Friday, May 23, 2014

Chrispianos Walker - A daring young man and soldier in the War of 1812

(Family lineage:  A brother of  Charles C. Walker, Jr., who was the father of  1  Sarah Walker; 2  Eliza Frances Walker;                  3  Emarine Bartram,4  Queen Rebecca Dickerson; Edna Bethel Franklin ; Judith Ann Hayward)

1792 - 1876

Chrispianos H. Amos Walker (what a mouthful!) was born in Augusta, Virginia to Charles C. Walker, Sr (a veteran of the Revolutionary War) and Elizabeth Margaret Peters (a sister of a Revolutionary War soldier).  I have been unable to find the origins of such a strange name but we do know that he was often called “Chrispi” or “Uncle Amos”.

Early in his life, the Walker and Peters families migrated across the Allegheny Mountains into the New River Valley where the children grew up and became friends, as well as cousins.  But things got tense when, at age18, Chrispi and his first cousin, 16 year old Frances Jane Peters, (aka “Frankie Jane”) fell in love and decided to marry.  This news was not greeted with joy by her  parents. Their concerns, expressed loudly and often, had to do with the prospective bride's age and - even more seriously -  their close bloodline ties. Thinking to stop it before it went any further, Chrispi was forbidden from visiting the Peters house and the girl was constantly kept under the watchful eyes of her parents and siblings. 

However, the young man came up with a creative plan to solve the problem. Christi talked a mutual  friend into secretively informing Frankie Jane that at a given time he would be waiting for her at his father's house two miles away with all the necessary paperwork and the preacher.  He asked that she try to escape her family home early on the designated morning and run to the Walker's house.  Frankie Jane did manage to escape while her family was still sleeping.  But it wasn't long before her absence was detected and two of her brothers started chasing her.  Because of her head start, she managed to outrun them and, upon reaching the Walker house, pushed open the door and cried out "It's now or never!".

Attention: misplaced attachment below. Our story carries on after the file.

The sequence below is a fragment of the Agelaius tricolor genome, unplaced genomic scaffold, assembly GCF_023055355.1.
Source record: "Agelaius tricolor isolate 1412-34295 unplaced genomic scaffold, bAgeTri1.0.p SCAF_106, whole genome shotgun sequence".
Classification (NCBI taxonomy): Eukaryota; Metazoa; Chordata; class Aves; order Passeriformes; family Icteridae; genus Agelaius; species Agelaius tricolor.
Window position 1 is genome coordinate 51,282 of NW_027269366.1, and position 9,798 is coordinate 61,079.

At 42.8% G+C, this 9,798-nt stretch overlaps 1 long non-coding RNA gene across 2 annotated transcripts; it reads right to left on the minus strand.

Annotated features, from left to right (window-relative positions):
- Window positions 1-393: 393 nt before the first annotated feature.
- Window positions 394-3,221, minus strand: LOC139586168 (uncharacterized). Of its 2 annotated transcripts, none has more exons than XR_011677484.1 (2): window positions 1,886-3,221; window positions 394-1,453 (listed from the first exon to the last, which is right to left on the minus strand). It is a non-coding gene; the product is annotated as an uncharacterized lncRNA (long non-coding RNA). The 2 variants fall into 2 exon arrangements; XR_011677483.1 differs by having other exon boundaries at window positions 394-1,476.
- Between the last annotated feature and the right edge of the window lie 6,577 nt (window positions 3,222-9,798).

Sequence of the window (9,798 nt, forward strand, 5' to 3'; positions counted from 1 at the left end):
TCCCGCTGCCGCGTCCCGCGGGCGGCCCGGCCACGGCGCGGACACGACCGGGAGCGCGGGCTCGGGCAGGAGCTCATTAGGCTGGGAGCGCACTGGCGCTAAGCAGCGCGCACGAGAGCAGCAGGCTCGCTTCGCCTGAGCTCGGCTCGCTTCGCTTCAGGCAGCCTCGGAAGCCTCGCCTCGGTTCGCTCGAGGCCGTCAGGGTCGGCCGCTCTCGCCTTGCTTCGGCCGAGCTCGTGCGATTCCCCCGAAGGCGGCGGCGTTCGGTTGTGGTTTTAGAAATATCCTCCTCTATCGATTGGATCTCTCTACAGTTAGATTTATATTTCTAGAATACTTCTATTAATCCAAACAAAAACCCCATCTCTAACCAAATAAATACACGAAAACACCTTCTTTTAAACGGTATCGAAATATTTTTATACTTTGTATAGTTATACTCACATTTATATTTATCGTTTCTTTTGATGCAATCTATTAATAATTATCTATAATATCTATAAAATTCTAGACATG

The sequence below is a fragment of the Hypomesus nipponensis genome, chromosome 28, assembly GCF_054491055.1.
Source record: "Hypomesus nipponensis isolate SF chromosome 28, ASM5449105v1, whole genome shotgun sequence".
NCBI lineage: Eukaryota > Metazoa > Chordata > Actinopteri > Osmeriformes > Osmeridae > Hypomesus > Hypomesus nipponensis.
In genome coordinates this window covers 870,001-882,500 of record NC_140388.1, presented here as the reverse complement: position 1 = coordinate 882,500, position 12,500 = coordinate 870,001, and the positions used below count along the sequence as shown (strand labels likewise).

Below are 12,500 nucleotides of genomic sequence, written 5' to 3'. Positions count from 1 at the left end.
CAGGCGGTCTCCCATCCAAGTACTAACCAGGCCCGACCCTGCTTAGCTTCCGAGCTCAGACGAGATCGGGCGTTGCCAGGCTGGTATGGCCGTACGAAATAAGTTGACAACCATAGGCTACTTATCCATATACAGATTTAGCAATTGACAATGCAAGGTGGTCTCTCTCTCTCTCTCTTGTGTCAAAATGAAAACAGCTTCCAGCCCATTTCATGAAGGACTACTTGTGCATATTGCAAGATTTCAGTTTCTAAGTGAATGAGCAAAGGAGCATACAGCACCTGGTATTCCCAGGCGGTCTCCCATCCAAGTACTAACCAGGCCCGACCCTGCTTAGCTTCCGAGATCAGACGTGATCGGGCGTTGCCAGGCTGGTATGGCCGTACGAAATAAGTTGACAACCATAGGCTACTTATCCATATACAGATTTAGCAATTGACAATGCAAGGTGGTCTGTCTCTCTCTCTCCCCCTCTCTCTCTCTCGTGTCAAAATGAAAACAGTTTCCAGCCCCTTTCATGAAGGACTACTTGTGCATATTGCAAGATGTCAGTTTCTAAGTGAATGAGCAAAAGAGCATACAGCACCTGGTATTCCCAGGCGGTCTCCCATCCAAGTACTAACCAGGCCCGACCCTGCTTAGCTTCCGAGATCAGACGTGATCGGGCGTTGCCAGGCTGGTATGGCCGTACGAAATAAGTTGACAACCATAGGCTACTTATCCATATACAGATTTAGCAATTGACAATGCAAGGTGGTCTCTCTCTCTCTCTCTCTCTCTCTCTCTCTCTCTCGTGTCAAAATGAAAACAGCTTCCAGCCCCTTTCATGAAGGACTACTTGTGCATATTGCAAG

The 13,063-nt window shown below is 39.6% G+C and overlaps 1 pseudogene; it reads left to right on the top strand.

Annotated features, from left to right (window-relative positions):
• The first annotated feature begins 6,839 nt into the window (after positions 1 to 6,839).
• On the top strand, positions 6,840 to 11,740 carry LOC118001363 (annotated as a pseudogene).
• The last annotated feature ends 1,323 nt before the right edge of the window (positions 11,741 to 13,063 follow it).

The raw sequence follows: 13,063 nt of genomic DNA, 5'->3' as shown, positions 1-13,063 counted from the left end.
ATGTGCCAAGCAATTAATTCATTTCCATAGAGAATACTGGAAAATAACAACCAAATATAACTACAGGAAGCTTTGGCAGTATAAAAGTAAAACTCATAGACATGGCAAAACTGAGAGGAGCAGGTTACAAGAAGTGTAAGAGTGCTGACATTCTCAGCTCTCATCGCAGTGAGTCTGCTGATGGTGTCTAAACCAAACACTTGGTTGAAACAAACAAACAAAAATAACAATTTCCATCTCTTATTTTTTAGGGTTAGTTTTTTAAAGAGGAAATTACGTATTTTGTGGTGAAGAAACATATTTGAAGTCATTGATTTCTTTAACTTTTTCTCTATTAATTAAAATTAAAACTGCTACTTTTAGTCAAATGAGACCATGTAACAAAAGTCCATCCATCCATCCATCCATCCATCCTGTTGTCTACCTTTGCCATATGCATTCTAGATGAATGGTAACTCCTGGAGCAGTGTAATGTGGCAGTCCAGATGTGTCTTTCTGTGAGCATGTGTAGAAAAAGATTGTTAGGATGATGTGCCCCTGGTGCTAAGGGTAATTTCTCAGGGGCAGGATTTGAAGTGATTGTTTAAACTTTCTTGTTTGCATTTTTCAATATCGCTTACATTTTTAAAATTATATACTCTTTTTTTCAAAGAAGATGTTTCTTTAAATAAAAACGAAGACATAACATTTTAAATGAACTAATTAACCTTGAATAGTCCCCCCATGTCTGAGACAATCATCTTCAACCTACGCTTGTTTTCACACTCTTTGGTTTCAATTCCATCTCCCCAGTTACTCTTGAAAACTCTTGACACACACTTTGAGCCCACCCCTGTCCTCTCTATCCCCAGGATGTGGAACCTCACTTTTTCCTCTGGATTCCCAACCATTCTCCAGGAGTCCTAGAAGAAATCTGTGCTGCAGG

It had to have been a shock to discover that her intended husband hadn't expected her to arrive that early, and was still in bed when she opened the door.  But he immediately sprang out of bed, wearing only his underwear, and the preacher married them before her brothers arrived. (Johnson, David E. A History of Middle New River Settlements and Contiguous Territory)

Chrispi had no formal education but had great verbal ability and could often talk himself into being hired for all kinds of jobs.  However, he eventually discovered the disadvantage of being illiterate when a cattleman hired him to drive a herd of cattle to Baltimore and handle the sale.  However, because of his inability to read, write or calculate, he was unable to negotiate a contract with the buyer and had to ask for help.  After this experience, in what seemed to have been his typical style, he threw himself into learning everything he could as fast as he could. It wasn't too long before he had developed reading and math skills and eventually became a distinguished debater. 

On June 18, 1812, just slightly over 2 years after their marriage, the United States declared war on the United Kingdom.  Known as the War of 1812, it was brought about mainly because American seamen were being forcibly impressed into the Royal Navy and British agents were inciting Indian hostilities.